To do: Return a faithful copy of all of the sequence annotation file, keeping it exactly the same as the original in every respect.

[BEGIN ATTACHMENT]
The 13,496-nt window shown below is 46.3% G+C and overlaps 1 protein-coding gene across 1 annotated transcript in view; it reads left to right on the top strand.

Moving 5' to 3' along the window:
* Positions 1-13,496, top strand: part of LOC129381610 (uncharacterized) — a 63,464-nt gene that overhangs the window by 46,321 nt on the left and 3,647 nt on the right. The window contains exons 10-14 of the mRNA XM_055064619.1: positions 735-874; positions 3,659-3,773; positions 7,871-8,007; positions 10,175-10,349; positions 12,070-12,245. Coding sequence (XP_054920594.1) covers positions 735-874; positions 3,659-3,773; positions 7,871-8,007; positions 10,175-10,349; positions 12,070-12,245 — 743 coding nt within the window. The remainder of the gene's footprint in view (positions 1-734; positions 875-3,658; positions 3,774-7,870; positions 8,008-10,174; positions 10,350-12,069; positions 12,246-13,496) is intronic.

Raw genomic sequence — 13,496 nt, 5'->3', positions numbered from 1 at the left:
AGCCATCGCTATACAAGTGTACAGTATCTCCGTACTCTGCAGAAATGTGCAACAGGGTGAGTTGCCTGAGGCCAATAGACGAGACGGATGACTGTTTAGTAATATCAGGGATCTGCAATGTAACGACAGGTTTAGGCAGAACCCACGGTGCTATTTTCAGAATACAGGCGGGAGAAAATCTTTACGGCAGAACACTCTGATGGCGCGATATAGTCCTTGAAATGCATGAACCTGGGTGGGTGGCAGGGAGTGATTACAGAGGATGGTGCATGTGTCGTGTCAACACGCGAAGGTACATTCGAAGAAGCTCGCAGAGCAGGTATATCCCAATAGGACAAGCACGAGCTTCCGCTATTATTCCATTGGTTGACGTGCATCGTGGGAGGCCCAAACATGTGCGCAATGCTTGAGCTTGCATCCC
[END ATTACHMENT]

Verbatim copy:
The 13,496-nt window shown below is 46.3% G+C and overlaps 1 protein-coding gene across 1 annotated transcript in view; it reads left to right on the top strand.

Moving 5' to 3' along the window:
* Positions 1-13,496, top strand: part of LOC129381610 (uncharacterized) — a 63,464-nt gene that overhangs the window by 46,321 nt on the left and 3,647 nt on the right. The window contains exons 10-14 of the mRNA XM_055064619.1: positions 735-874; positions 3,659-3,773; positions 7,871-8,007; positions 10,175-10,349; positions 12,070-12,245. Coding sequence (XP_054920594.1) covers positions 735-874; positions 3,659-3,773; positions 7,871-8,007; positions 10,175-10,349; positions 12,070-12,245 — 743 coding nt within the window. The remainder of the gene's footprint in view (positions 1-734; positions 875-3,658; positions 3,774-7,870; positions 8,008-10,174; positions 10,350-12,069; positions 12,246-13,496) is intronic.

Raw genomic sequence — 13,496 nt, 5'->3', positions numbered from 1 at the left:
AGCCATCGCTATACAAGTGTACAGTATCTCCGTACTCTGCAGAAATGTGCAACAGGGTGAGTTGCCTGAGGCCAATAGACGAGACGGATGACTGTTTAGTAATATCAGGGATCTGCAATGTAACGACAGGTTTAGGCAGAACCCACGGTGCTATTTTCAGAATACAGGCGGGAGAAAATCTTTACGGCAGAACACTCTGATGGCGCGATATAGTCCTTGAAATGCATGAACCTGGGTGGGTGGCAGGGAGTGATTACAGAGGATGGTGCATGTGTCGTGTCAACACGCGAAGGTACATTCGAAGAAGCTCGCAGAGCAGGTATATCCCAATAGGACAAGCACGAGCTTCCGCTATTATTCCATTGGTTGACGTGCATCGTGGGAGGCCCAAACATGTGCGCAATGCTTGAGCTTGCATCCC